30. The Ombudsman acknowledges, however, that EULEX and the EEAS have taken steps to investigate the alleged irregularities and have cooperated well with the Ombudsman as regards her inquiry. In addition to that, the EU High Representative has appointed an external expert with a wide mandate to examine and identify shortcomings in EULEX operations. The Ombudsman welcomes this appointment. She trusts that this expert will also be able to examine the above-mentioned procedural issue.

31. Third, as regards the independence and impartiality of investigations, the Ombudsman notes that the EULEX Code of Conduct and Discipline does not provide for any sort of external reporting channel which would allow persons who wish to report potential irregularities within EULEX to turn to a person or authority outside EULEX itself[4]. Such a possibility would address the obvious dilemma that a potential whistleblower or citizens in general may not be convinced that allegations of serious irregularities concerning EULEX are properly and independently examined.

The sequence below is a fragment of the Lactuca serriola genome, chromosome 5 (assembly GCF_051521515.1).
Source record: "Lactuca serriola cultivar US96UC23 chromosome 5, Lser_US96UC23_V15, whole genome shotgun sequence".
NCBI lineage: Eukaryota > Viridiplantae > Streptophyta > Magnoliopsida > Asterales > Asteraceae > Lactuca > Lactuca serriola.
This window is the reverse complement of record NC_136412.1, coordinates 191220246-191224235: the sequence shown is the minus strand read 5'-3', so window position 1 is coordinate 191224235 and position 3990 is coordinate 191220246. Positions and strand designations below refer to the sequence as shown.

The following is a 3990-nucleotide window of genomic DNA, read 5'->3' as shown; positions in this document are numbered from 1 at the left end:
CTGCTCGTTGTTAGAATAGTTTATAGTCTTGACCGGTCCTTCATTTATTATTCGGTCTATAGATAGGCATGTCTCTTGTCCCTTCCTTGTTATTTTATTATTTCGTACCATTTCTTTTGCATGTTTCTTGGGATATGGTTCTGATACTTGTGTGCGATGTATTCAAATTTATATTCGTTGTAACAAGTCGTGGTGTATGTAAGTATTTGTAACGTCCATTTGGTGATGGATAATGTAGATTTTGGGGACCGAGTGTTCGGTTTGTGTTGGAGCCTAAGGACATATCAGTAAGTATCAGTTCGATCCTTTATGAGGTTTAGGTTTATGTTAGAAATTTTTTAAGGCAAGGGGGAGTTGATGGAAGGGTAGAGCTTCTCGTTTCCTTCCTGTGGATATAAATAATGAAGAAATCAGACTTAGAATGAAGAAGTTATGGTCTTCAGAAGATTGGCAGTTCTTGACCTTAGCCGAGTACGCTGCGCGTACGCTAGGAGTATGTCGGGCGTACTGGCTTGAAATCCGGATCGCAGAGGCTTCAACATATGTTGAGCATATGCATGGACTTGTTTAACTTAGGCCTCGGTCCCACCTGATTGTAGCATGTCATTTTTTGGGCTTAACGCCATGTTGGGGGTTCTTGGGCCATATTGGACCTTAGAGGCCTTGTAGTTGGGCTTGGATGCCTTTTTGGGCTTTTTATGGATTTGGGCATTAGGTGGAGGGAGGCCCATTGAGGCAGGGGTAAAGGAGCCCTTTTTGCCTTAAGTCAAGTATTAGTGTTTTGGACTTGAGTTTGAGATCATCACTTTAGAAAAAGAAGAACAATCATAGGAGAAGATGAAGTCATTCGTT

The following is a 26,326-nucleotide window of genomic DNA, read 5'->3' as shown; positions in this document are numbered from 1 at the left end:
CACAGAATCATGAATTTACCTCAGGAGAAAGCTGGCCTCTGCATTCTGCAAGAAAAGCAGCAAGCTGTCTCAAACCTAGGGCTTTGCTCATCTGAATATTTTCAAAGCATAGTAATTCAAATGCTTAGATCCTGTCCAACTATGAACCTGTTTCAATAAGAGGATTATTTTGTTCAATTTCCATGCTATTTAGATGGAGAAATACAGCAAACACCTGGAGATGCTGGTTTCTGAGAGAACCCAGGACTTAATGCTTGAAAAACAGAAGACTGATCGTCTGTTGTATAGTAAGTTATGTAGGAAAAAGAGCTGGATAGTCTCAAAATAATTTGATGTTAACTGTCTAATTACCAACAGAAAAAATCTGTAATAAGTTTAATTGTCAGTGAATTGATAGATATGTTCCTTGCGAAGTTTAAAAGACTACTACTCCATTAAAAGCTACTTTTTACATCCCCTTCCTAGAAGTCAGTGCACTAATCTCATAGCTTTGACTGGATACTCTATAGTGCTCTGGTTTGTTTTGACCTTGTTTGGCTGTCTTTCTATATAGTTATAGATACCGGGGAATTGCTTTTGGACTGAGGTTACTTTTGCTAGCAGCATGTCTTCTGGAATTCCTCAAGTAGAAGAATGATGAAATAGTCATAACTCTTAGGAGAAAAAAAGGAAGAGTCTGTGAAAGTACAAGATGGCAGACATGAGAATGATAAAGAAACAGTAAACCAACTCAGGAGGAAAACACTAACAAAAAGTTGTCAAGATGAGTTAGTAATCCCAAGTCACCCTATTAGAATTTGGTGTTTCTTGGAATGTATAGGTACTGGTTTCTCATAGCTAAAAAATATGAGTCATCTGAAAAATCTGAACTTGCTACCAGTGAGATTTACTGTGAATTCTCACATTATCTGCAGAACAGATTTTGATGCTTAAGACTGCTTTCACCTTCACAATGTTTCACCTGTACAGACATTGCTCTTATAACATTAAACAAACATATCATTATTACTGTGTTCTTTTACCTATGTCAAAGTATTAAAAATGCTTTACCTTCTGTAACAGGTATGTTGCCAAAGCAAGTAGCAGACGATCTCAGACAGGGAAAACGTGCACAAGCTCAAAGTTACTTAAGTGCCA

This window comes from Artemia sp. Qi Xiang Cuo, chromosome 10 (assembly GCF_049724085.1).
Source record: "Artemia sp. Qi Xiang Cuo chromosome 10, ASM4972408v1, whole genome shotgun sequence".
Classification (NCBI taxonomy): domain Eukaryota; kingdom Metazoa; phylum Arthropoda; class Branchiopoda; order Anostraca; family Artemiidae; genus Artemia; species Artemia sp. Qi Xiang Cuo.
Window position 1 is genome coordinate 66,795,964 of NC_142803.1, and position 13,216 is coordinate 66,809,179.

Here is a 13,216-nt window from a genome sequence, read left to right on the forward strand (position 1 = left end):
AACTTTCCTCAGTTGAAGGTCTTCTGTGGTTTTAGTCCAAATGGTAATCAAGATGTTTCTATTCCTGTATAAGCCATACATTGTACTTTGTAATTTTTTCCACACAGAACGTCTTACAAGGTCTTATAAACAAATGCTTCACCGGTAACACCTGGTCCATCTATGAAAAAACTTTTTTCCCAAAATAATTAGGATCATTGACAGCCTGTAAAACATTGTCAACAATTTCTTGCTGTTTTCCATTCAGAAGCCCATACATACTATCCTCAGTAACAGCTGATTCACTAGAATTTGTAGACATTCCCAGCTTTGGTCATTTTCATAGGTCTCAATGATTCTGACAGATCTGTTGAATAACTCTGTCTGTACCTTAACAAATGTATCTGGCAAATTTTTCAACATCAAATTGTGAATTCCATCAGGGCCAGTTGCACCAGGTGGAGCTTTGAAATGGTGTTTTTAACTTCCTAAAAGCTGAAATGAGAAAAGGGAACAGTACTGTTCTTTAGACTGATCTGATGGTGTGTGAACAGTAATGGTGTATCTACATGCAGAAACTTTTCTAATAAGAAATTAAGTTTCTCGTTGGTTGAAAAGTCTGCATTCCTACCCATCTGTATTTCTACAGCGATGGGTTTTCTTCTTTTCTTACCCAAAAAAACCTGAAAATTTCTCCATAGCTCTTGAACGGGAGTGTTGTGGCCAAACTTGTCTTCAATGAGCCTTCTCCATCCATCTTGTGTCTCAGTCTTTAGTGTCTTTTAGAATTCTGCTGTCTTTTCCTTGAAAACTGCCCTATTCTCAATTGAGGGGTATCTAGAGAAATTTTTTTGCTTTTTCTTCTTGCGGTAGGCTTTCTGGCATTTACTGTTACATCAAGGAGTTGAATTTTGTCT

32. As regards the question of whether the investigations carried out so far have been carried out independently and impartially, having examined all the relevant documents in the file, the Ombudsman  has no reason to doubt the professional integrity or conduct of the persons who have carried out, or who are currently carrying out, investigations into the matter. Their CVs show that they are professionals possessing qualifications that are more than adequate for the tasks assigned to them.